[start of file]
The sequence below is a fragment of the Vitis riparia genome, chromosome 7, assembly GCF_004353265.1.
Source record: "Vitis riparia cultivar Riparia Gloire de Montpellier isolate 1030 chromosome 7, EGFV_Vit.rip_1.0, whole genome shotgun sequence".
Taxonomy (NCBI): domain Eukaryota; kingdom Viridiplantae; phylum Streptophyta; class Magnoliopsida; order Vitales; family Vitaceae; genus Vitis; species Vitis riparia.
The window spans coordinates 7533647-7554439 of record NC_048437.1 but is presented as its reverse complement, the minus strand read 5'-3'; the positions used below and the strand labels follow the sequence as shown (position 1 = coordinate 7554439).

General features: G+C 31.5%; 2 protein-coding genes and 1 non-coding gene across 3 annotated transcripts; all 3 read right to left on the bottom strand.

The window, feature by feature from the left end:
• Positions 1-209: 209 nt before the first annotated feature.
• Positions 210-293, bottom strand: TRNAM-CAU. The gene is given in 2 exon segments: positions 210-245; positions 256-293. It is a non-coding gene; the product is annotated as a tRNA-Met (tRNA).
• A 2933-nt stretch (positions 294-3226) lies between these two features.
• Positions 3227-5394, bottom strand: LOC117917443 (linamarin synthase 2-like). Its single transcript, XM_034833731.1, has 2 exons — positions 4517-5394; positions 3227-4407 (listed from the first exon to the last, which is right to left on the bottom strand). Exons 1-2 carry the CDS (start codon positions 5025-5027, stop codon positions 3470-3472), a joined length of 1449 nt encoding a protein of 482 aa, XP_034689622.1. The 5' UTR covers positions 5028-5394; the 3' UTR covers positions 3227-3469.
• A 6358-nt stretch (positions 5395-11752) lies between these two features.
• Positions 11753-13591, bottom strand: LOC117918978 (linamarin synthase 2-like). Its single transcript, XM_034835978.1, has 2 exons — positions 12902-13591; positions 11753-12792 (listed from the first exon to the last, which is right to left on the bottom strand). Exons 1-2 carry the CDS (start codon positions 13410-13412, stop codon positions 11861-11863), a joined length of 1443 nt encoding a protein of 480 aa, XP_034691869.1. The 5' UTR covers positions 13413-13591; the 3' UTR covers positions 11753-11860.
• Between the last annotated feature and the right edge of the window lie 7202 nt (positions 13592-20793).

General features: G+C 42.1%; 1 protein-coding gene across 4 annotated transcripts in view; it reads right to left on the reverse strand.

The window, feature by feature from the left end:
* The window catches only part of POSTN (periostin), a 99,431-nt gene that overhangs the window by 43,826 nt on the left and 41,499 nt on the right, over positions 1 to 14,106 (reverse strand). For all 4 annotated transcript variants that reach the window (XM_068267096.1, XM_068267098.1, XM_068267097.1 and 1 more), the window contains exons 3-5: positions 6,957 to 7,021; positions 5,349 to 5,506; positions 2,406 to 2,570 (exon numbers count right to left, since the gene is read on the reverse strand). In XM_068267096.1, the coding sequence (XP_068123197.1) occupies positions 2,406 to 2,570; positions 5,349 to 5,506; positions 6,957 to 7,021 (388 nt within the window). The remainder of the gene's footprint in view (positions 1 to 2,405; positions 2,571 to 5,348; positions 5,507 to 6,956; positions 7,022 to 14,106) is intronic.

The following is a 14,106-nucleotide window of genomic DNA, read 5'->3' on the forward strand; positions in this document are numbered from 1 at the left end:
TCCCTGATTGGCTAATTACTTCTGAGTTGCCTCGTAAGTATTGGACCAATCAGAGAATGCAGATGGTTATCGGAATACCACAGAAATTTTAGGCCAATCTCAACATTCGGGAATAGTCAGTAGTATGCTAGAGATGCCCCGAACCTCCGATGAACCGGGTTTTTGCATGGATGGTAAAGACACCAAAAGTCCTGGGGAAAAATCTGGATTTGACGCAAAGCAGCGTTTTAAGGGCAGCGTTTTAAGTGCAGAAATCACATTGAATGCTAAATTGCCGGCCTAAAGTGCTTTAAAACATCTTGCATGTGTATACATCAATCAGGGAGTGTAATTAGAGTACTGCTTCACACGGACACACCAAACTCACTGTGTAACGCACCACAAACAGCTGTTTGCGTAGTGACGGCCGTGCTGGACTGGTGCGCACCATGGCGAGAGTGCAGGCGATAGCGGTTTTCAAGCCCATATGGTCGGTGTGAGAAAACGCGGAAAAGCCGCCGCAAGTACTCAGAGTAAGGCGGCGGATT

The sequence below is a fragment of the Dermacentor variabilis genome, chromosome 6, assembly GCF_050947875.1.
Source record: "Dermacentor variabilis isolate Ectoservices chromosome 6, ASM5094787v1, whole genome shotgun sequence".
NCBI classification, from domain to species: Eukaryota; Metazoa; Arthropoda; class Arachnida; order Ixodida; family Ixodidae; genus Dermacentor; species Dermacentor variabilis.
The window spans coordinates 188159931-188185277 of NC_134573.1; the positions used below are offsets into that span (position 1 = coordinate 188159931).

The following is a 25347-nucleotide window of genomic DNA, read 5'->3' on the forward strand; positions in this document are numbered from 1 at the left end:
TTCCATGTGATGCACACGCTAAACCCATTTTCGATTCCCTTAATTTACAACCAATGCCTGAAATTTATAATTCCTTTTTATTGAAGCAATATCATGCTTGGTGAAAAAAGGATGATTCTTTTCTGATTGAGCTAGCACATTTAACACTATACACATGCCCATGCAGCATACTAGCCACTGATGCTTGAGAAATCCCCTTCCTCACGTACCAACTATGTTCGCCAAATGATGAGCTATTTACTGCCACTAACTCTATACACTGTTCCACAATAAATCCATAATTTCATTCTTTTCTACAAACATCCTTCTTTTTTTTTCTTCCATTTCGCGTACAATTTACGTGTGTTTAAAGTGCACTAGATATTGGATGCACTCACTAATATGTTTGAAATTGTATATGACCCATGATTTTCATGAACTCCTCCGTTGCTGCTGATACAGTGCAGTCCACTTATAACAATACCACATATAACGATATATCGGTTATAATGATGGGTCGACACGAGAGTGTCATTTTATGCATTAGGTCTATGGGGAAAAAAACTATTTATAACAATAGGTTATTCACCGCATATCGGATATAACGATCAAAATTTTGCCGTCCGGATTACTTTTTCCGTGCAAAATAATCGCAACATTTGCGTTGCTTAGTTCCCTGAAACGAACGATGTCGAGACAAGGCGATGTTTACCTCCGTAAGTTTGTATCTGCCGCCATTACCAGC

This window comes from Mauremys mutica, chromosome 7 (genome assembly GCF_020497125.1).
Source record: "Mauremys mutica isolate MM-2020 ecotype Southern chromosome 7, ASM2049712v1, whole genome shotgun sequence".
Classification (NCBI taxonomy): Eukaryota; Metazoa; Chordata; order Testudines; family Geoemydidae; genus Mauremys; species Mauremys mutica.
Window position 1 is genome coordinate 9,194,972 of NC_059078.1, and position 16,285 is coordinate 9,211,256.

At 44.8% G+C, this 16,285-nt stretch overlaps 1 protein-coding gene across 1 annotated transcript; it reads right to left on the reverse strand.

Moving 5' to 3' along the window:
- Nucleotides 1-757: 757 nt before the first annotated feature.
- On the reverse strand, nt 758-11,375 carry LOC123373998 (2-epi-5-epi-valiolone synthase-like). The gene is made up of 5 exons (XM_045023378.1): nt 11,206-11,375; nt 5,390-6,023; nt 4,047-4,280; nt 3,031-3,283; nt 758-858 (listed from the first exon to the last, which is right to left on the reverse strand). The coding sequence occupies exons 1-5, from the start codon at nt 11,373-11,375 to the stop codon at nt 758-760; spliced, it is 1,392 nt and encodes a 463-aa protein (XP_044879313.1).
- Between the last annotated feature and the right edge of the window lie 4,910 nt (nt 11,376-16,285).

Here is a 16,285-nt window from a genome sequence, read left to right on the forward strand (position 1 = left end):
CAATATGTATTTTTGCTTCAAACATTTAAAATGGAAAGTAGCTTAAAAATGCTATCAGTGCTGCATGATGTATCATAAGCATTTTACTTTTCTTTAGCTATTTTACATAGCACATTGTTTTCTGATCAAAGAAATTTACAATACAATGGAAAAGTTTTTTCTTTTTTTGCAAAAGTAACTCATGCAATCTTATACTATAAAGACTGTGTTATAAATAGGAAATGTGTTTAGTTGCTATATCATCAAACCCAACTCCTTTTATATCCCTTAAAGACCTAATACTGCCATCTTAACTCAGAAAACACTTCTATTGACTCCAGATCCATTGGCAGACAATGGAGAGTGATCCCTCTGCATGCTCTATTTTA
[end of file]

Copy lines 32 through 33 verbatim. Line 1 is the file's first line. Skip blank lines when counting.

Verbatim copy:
- On the reverse strand, nt 758-11,375 carry LOC123373998 (2-epi-5-epi-valiolone synthase-like). The gene is made up of 5 exons (XM_045023378.1): nt 11,206-11,375; nt 5,390-6,023; nt 4,047-4,280; nt 3,031-3,283; nt 758-858 (listed from the first exon to the last, which is right to left on the reverse strand). The coding sequence occupies exons 1-5, from the start codon at nt 11,373-11,375 to the stop codon at nt 758-760; spliced, it is 1,392 nt and encodes a 463-aa protein (XP_044879313.1).
- Between the last annotated feature and the right edge of the window lie 4,910 nt (nt 11,376-16,285).